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R. Kelly: Love Letter
As one of the greatest R&B artists, both vocal and arrangement-wise, R. Kelly has been in the business for almost twenty years now; yet he manages to present a new flavour to his music with his latest album Love Letter; incorporating classic soul influences and lyrics about love and forgiveness.
It takes a true genius to blend different generations and genres together to produce music that pays tribute to the classics without losing its hip quality. Love Letter is Kelly’s tenth studio album and proves that Kelly, despite his many publicised scandals, still has a lot of talent. With him pleading love with deep lyrics and symphonic intros, the listener is left with sweet, moving melodies.
Lover Letter starts with a prelude of the album title, which is basically a solo-sung introduction. It’s a nice gesture to slowly break the album to the audience, but it doesn’t quite work; as the intro was clearly meant to be read out, not sung.
The main track ‘Love Letter’ features a catchy beat and memorable lyrics, and so does the remix ‘A Love Letter Christmas’ with minor lyrical changes. ‘Just Can’t Get Enough’ is a smooth track clearly influenced by Marvin Gaye’s trademark soul, and ‘When A Women Loves’ is an excellent symphonic ballad filled with long and striking high notes – it was deservedly nominated for Best Traditional R&B Vocal Performance at the 53rd Annual Grammy Awards.
Featuring the young and talented soul singer K. Michelle, the upbeat ‘Love Is’ makes the album seems like it has it all; although some may not appreciate the overly repetitive lines in 'Number One Hit.'
If it’s not the vocals that make the album worthy, then it sure is the instruments. Real music with real acoustic instruments makes Love Letter a unique find among other synthesized songs that lack genuine emotions. This album was also inspired by names like Stevie Wonder and Michael Jackson, both of which left their marks on several songs written by Kelly.
Love Letter is about pure love devoid of greed, selfishness or materialism. As it happens, R. Kelly knows exactly how to get that message across loud and clear with a bonus of dazzling vocals and backing instruments.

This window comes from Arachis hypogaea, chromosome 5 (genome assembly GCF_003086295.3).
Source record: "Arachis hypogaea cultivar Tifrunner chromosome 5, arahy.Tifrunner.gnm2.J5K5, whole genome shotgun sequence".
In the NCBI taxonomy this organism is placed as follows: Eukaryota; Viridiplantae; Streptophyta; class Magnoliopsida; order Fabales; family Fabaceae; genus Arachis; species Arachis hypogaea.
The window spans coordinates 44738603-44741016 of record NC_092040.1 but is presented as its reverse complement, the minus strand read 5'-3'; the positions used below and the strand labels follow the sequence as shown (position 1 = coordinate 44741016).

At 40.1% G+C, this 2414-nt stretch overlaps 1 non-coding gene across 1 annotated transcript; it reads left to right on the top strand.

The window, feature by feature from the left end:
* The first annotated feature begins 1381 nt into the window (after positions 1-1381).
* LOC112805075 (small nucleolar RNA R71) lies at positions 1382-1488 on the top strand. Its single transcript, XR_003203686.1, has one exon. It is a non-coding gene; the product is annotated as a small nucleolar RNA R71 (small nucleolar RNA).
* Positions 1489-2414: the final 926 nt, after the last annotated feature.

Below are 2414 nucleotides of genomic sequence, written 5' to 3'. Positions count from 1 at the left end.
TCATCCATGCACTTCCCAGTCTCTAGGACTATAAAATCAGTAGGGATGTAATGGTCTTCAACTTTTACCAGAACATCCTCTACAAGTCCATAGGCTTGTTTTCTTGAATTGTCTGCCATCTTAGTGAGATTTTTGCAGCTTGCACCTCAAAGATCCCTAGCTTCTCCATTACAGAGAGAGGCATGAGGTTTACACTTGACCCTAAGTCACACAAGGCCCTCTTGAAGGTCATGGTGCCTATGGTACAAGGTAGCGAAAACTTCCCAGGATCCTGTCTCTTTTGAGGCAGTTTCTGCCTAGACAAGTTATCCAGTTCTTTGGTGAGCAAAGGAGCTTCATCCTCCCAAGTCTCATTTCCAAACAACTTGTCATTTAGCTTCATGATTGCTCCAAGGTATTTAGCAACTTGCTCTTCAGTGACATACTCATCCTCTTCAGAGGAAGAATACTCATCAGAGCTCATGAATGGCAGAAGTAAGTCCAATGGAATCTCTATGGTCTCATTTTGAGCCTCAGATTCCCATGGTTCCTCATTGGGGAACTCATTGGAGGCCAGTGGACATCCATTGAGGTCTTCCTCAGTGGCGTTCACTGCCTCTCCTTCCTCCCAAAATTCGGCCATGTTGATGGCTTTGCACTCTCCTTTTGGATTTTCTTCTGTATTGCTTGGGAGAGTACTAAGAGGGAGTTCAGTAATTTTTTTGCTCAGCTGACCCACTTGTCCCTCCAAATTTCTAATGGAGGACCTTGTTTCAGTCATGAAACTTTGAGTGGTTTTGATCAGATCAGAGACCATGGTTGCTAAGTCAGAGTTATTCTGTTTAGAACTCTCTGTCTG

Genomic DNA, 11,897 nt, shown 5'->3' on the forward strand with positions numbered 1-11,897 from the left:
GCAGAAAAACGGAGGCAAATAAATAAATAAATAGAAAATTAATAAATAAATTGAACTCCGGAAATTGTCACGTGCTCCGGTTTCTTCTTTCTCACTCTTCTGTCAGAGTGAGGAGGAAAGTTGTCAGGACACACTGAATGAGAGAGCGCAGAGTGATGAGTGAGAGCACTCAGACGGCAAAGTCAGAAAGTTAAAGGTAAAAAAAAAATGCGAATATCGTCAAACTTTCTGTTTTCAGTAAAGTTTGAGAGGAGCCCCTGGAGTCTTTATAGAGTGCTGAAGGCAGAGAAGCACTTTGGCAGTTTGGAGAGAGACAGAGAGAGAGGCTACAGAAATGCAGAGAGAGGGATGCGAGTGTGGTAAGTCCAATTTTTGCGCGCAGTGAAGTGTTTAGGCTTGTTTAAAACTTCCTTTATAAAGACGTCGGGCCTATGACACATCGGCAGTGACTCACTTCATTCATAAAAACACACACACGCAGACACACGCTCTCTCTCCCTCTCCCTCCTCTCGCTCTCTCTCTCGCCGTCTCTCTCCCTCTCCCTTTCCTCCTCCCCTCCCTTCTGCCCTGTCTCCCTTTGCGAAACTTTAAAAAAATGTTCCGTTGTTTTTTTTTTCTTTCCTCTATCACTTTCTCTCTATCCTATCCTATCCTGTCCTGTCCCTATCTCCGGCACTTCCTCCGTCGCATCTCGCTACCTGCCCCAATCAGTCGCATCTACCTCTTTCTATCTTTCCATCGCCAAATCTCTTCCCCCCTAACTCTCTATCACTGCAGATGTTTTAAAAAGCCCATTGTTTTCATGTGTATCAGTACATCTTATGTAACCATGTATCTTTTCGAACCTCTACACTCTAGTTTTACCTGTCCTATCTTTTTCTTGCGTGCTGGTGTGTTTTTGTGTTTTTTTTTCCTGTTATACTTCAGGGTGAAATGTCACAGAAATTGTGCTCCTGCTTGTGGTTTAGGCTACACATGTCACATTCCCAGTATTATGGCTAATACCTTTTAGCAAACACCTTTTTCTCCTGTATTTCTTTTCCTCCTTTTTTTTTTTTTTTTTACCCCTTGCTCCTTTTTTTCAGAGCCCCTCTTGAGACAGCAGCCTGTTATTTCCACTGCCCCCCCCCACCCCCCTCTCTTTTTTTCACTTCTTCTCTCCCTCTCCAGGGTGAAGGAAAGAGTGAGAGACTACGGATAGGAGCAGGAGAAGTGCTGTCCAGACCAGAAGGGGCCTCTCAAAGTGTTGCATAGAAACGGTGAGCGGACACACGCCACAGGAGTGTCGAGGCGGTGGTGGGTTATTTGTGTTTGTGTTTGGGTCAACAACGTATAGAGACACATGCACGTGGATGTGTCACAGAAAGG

Just ask Guns ‘n Roses’ Axl Rose or try and listen to any recent Korn album without cringing. Many bands quit (R.E.M., Sonic Youth), others tone down their sound (Metallica) and some keep regurgitating what they’ve been doing for decades (The Rolling Stones).
Kim Thayil’s guitar traditionally wails around on the dissonant side of the spectrum and singer Chris Cornell still deals out high-pitched screeches like a rock version of Celine Dion – but they have audibly matured. And considering that the grunge kids of two decades ago have aged with them, many will appreciate this more grown-up, adult sound.
After 52 minutes, one question remains: now that Soundgarden seems to have arrived at their definitive sound, will they become one of those established bands that don’t evolve anymore? Like fellow Seattle-ites Pearl Jam, or grandfathers of rock Aerosmith, for example. Or will they continue to develop their sound, like Muse or Radiohead?
With no prior announcements of its making, save for a short film named “Jungle” released a few hours before it became publicly available, If You’re Reading This it’s Too Late was first released on iTunes Store, Spotify and Soundcloud, and quickly received acclaim – impressive sales figures followe.
So what’s the deal with this mixtape/album hybrid that boasts a massive 17-track track list? As a whole, it shows lyrical maturity on Drake’s side, as well as quite remarkable production. As is his usual, the Canadian singer’s fourth album blends the worlds of velvety smooth r&b and modern hip-hop.
The latter emerges in spirit on the album’s opener. ‘Legend’, in which Drizzy announces, “If I Die, I’m a Legend.” He continues on “No Tellin’”, warning “Please do not speak to me like I'm that Drake from four years ago/ I’m at a higher level.”
It’s a theme that runs through much of the album, with his often ridiculed but much loved romantic (hyper-) sensitivity offer taking a backseat somewhat. His position as a target of more hate that he probably should get drives him to unapologetically state, “I’ve got enemies//Got a lot of enemies,” over the eerie, monotonic piano chords in ‘Energy’.
Despite drifting into self-actualisation on ‘Know Yourself’, the Young Money prodigy still doesn’t go to the emotional depths fans have become accustomed to, rapping “I've always been me, I guess I know myself” and “I want that Ferrari, then I swerve” in one same breath.
With several guest collaborators appearing on the album, one of the highlights is ‘Star67’ featuring Lil Wayne; a song that sees Drake go full-on confessional, rapping about his struggle to financially support his mother, making it in the fickle industry and going from rags to riches.
He explores these subjects further on “You and the 6” – a track seemingly inspired by and dedicated to his mother: “She worry 'bout me from home//You know she raised me alone.” It’s on this song that he most harks back to what can only be described as his unique selling point – rather than gimmick – of breaking the urban music mould with a relative and digestible sense of sincerity.
Though many will argue that If You’re Reading This It’s Too Late presents little other than the familiar introspectiveness of Drake, it does go some way to prove that his musings aren’t exclusively affective in the context of chart-friendly, commercial radio. With excellent production values and a noticeably increasing lyrical maturity, this is possibly his best work to date; an album-come-mixtape that stands tall in a sea of hip-hop bravado.